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Monday, January 6, 2014

The evolution from a mathematical perspective

This time I'm going to share a fascinating proposal about a considered a cellular automaton, which is known as Game of Life, or simply Life among experts in Artificial Intelligence and mathematics, which was created by the English mathematician John Horton Conway in 1970.

The game is determined by its initial state, without need of further input.  The game begins with an initial configuration and it is seen how it evolves.

The game is due to the interest of Conway in a problem presented by the mathematician John von Neumann who was trying to find a machine that could build copies of itself. 

Neumann succeeded when he found a mathematician model for a machine of this type with rules applied in a rectangular grid, which is very similar to the so-called Universal Turing machine, which is described as an automaton artifact that was unveiled in 1936 in the Journal Proceedings of the London Mathematical Society and which is basically a device that manipulates symbols on a strip of tape according to a set of rules that can be adapted to simulate the logic of any algorithm which can help to understand the limits of mechanical calculations, which provides advances to complexity theory.

Returning to the Game of Life, Conway found a way to dramatically simplify the notion of von Neumann, using only 4 rules for the implementation of a cellular automaton.

The game was released in October 1970 in the magazine Scientific American column mathematical games of Martin Gardner and opened a line of mathematical research known as the field of cellular automatons because of the analogy of the emergence, transformation and fall of any society of living organisms belonging to well-known simulation games in which the patterns can evolve.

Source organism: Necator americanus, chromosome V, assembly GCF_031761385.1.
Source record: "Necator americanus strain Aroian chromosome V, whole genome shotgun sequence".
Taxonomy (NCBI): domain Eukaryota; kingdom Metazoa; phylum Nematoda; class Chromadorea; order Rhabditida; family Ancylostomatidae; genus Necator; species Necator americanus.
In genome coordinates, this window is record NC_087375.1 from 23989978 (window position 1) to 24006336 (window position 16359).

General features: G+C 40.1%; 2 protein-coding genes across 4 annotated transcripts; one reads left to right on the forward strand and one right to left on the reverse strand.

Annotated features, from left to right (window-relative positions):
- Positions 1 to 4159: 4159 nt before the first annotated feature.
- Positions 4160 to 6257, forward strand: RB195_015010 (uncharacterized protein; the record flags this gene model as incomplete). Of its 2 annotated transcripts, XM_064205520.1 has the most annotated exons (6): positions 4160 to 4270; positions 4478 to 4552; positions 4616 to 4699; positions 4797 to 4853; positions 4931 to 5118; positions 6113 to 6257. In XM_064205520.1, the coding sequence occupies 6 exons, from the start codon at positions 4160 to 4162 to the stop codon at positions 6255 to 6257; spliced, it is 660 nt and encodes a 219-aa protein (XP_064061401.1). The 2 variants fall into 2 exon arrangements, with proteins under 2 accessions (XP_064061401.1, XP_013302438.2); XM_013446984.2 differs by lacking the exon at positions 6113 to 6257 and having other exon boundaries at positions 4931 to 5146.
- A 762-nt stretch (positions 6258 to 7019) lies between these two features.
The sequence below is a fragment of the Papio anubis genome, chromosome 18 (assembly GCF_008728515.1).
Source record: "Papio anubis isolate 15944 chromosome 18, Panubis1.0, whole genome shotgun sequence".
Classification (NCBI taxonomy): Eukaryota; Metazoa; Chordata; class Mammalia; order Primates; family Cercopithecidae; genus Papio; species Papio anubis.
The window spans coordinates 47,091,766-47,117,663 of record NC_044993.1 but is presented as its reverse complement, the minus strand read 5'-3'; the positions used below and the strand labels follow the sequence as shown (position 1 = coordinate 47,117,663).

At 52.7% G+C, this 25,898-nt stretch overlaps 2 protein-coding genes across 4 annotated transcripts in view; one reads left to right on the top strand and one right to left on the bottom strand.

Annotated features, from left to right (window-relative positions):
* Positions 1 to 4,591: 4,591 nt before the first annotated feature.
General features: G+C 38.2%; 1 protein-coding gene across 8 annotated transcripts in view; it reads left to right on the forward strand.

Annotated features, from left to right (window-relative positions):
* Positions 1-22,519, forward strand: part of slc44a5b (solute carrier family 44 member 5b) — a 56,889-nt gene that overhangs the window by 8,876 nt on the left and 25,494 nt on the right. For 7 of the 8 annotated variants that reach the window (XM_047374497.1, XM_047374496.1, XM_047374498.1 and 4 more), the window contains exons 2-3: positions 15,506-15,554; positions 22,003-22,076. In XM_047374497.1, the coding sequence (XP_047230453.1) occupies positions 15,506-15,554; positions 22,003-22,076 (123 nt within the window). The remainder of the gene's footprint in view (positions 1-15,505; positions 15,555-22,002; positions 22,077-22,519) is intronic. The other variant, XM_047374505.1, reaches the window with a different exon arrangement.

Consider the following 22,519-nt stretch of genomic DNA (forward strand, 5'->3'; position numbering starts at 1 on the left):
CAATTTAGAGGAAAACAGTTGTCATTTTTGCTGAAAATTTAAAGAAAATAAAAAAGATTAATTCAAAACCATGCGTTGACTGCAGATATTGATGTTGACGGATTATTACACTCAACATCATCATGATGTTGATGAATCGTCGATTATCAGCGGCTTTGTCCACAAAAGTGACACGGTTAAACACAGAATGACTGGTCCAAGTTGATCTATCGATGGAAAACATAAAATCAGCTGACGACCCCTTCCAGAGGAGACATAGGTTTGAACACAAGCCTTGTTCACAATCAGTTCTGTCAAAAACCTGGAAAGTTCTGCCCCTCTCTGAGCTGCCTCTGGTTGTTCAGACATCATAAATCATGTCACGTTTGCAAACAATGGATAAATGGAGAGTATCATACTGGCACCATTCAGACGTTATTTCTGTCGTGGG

Life allows an example of emergence and self-organization of patterns by what has attracted the interest of multiple fields of science and giving way to studies of emerging complexity or self-organization systems.

Life  is played in an infinite orthogonal network cell square (I recommend widely to visit the link of Wikipedia that I am here referring), each cell is in one of two possible States, alive or dead.

Every cell interacts with its 8 neighbors, which are the horizontal or vertical, diagonal or adjacent cells, with the passage of time, it is possible to observe the following transitions which are the rules of the game:

The initial pattern is considered the seed of the system. The first generation is created through the application of the above rules simultaneously to every cells of seeds that includes births and deaths which can occur at the same time and discreetly called this a tick, which implies that each generation is a pure function of the precedent and the game continues until the last cell dies.

From these simple rules, life has become one of the examples of what is known as emergent complexity and self-organization systems.

Now, let me explain why this made me jump off my seat and go running the stairs to search Google in this respect:
These simple rules allow the understanding of such complex phenomena such as the arrangement of the petals of a rose, or patterns on the skin of a zebra, and it is that in life, science attempts to explain complex patterns, always applying the idea that simple is best, I remember clearly professor Colm Donaldson saying loudly: make it simple, simplicity is more beautiful in science.

So those simple patterns of interaction are the beginning a complex process of interaction that unlike the rest of the games, life part of the standards themselves to make patterns, while in conventional games, developers create multiple game situations that must be met to advance.